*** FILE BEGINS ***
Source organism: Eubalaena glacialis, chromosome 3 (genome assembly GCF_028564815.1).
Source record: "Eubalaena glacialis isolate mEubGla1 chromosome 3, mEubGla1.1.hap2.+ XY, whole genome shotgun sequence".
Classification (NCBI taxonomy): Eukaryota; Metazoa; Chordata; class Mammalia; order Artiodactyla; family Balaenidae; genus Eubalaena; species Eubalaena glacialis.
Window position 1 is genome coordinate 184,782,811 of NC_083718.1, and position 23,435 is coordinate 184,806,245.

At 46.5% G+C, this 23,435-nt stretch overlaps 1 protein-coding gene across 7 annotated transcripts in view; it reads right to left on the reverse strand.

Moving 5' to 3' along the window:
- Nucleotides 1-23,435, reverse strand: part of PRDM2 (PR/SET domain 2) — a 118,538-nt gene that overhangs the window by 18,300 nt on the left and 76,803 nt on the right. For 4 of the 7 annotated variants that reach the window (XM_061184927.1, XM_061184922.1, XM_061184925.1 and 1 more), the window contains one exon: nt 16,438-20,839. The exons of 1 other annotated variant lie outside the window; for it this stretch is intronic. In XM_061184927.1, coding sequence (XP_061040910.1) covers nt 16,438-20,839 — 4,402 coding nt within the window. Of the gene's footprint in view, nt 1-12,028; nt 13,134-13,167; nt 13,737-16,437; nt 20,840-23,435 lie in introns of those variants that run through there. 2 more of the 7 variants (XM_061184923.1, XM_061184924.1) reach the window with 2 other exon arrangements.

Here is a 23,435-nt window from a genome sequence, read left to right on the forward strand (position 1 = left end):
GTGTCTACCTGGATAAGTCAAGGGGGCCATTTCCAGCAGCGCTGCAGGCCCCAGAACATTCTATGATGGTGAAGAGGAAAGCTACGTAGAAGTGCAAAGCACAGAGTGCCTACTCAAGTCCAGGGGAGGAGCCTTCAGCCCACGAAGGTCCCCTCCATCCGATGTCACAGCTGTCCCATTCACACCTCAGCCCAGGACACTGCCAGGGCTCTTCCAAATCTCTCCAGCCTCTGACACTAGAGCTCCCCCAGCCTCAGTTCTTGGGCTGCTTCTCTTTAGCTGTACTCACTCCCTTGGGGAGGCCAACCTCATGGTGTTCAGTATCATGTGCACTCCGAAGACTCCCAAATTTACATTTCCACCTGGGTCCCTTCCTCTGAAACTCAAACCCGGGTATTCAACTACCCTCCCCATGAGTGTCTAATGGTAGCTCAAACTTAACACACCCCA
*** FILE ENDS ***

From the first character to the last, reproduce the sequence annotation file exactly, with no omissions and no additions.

Source organism: Eubalaena glacialis, chromosome 3 (genome assembly GCF_028564815.1).
Source record: "Eubalaena glacialis isolate mEubGla1 chromosome 3, mEubGla1.1.hap2.+ XY, whole genome shotgun sequence".
Classification (NCBI taxonomy): Eukaryota; Metazoa; Chordata; class Mammalia; order Artiodactyla; family Balaenidae; genus Eubalaena; species Eubalaena glacialis.
Window position 1 is genome coordinate 184,782,811 of NC_083718.1, and position 23,435 is coordinate 184,806,245.

At 46.5% G+C, this 23,435-nt stretch overlaps 1 protein-coding gene across 7 annotated transcripts in view; it reads right to left on the reverse strand.

Moving 5' to 3' along the window:
- Nucleotides 1-23,435, reverse strand: part of PRDM2 (PR/SET domain 2) — a 118,538-nt gene that overhangs the window by 18,300 nt on the left and 76,803 nt on the right. For 4 of the 7 annotated variants that reach the window (XM_061184927.1, XM_061184922.1, XM_061184925.1 and 1 more), the window contains one exon: nt 16,438-20,839. The exons of 1 other annotated variant lie outside the window; for it this stretch is intronic. In XM_061184927.1, coding sequence (XP_061040910.1) covers nt 16,438-20,839 — 4,402 coding nt within the window. Of the gene's footprint in view, nt 1-12,028; nt 13,134-13,167; nt 13,737-16,437; nt 20,840-23,435 lie in introns of those variants that run through there. 2 more of the 7 variants (XM_061184923.1, XM_061184924.1) reach the window with 2 other exon arrangements.

Here is a 23,435-nt window from a genome sequence, read left to right on the forward strand (position 1 = left end):
GTGTCTACCTGGATAAGTCAAGGGGGCCATTTCCAGCAGCGCTGCAGGCCCCAGAACATTCTATGATGGTGAAGAGGAAAGCTACGTAGAAGTGCAAAGCACAGAGTGCCTACTCAAGTCCAGGGGAGGAGCCTTCAGCCCACGAAGGTCCCCTCCATCCGATGTCACAGCTGTCCCATTCACACCTCAGCCCAGGACACTGCCAGGGCTCTTCCAAATCTCTCCAGCCTCTGACACTAGAGCTCCCCCAGCCTCAGTTCTTGGGCTGCTTCTCTTTAGCTGTACTCACTCCCTTGGGGAGGCCAACCTCATGGTGTTCAGTATCATGTGCACTCCGAAGACTCCCAAATTTACATTTCCACCTGGGTCCCTTCCTCTGAAACTCAAACCCGGGTATTCAACTACCCTCCCCATGAGTGTCTAATGGTAGCTCAAACTTAACACACCCCA